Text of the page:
Grimdark: More Realistic?

Isn’t the whole point of fantasy that it’s not real?

It seems a pretty odd point to debate, but it’s a question that gets thrown out quite a lot, especially when you’re being heralded as “The New Emperor of Grimdark.”* To those that say that** I say HAH! I write GrimHEART not Grimdark anyway but that’s really beside the point. Often, Grimdark type writing is seen as being more ‘gritty’ and ‘real’ than other types of fantasy – or at least, that’s how we like to play it.

What this generally means is that Grimdark writers end up writing low-fantasy (e.g. low levels of magic, few wizards, monsters are considered rare etc.) because it’s a more appropriate setting for our down and dirty characters. It’s not so easy to be a grizzled old grouch when you’re backed by a chorus of singing elves.

In a recent podcast I was asked about whether weapon usage in fantasy should be portrayed in a realistic manner, and I did end up having a good think on this. And the ultimate answer is: it depends on the story that the author is telling, and all levels of realism can be excellent.

Many years ago I read an excellent duology by Kim Hunter, The Red Pavillions. There was nothing realistic about what happens in the book but then, it was never meant to be. And that’s great.

Kim Hunter

In Blackwing, I did bring in my HEMA background; every hand-to-hand combat sequence is actually a historical play taken from a real fencing master. I did it because (a) I prefer that kind of fight scene in my book, (b) I like to know that it makes sense, and (c) because it’s that kind of world. But that doesn’t mean that it’s a rule applicable to all books. Take a look at Shardblades in Sanderson’s Stormlight Archive. Nothing realistic there, but still thrilling action sequences – but how can that make sense?


The amazing art above is by PeterMan2070
The Blackthorne

The answer is simple enough: as long as it works logically and consistently between the covers of the book, it’s going to be fun. Because logic and consistency can make anything believable.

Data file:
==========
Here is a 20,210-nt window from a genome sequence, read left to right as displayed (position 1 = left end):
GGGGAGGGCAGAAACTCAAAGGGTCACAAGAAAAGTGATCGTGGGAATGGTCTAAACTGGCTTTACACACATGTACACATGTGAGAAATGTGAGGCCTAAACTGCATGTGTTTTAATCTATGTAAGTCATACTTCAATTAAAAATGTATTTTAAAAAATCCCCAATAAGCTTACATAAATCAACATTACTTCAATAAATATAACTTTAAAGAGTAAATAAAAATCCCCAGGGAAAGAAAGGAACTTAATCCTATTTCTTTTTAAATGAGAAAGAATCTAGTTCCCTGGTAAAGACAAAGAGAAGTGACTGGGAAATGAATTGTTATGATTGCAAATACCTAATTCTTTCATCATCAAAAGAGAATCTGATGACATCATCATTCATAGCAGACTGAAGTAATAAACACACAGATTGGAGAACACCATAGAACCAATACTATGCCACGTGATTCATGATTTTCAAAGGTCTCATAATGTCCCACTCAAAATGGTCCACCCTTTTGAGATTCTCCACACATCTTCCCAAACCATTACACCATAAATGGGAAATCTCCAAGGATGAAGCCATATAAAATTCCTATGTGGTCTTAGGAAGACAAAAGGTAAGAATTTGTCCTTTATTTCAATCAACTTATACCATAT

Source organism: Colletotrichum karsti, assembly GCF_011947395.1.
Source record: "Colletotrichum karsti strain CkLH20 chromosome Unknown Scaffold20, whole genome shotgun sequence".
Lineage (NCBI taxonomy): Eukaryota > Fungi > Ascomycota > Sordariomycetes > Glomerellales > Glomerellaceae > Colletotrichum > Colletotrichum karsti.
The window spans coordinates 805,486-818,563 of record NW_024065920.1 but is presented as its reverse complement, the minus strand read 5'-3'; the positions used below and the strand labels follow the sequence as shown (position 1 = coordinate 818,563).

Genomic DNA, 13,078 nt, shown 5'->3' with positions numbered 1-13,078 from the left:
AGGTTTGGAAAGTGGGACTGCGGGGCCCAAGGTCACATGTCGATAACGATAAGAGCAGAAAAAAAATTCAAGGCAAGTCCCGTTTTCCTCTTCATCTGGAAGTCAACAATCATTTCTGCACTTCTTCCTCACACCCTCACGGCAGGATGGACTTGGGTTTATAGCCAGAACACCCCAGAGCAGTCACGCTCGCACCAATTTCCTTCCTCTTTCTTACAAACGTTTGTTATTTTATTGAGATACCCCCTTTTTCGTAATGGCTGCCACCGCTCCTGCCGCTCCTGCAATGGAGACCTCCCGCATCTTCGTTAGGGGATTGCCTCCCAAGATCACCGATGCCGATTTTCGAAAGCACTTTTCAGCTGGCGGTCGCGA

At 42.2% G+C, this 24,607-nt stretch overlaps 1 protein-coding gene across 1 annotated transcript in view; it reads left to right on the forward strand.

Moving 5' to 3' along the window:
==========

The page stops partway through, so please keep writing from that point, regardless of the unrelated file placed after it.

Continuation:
There are plenty of aspects in BLACKWING that are far from ‘realistic.’ There’s lots of magic. The Misery is a wasteland that hates you, and is filled with devil-babies, gigantic insectoid abominations (and boy, if you think BLACKWING featured some messed-up monstrositites, wait until RAVENCRY hits next year) and the more I wrote about the crazy stuff, the more fun I was having. I’d always intended to write historical realism with low-level magic, but soon I was putting in neon lights and factories full of dying sorcerers. It’s nothing like the real world, but it makes sense within its own world. And that’s really all that matters.

So no. I don’t think that Grimdark is more realistic than other kinds of fantasy. It’s too broad, too diverse a category and frankly, none of us really agree what Grimdark means anyway… but realism? I’ll keep on writing about people who are capable of nuking the world with a wave of their sorcerous fingers and not worry about it.

* Nobody heralds me as that. If you wish to apply for the position of Herald, get in touch.
** I would like it if you would start saying that.


Published by EdMcDonald

Ed McDonald is the author of The Raven's Mark series of novels. He currently lives in the UK. Find me at

3 thoughts on “Grimdark: More Realistic?

  1. I hate the cry “this fantasy book is not realistic enough!”
    It’s a FANTASY
    You can suspend your disbelief for the sorcerer but not for the weapons usage? A similar blog post discussed this idea that magic needs to be explained; and as I argued there if you need to explain magic it takes away the magic. Like explaining a joke.

    So no, when I read fantasy, grimdark or otherwise, I don’t expect realism to the point of their footwork is correct and the trajectory of their swing is accurately calculated. Because I’m not going to know the difference either way.

    But I do feel there is a realism in emotions in grimdark that is missing from other fantasy. Characters are flawed, selfish, are motivated by questionable ethics; and I think this is a more accurate representation of humanity than is displayed in some other genres. Character arcs and developments are my favourite aspect of grimdark!

    Liked by 1 person

    1. Great points! I really agree about the emotional/character realism. When it comes to magic I prefer for things to stay mystical, once it’s all explained I lose interest.

      Liked by 1 person

Comments are closed.

%d bloggers like this: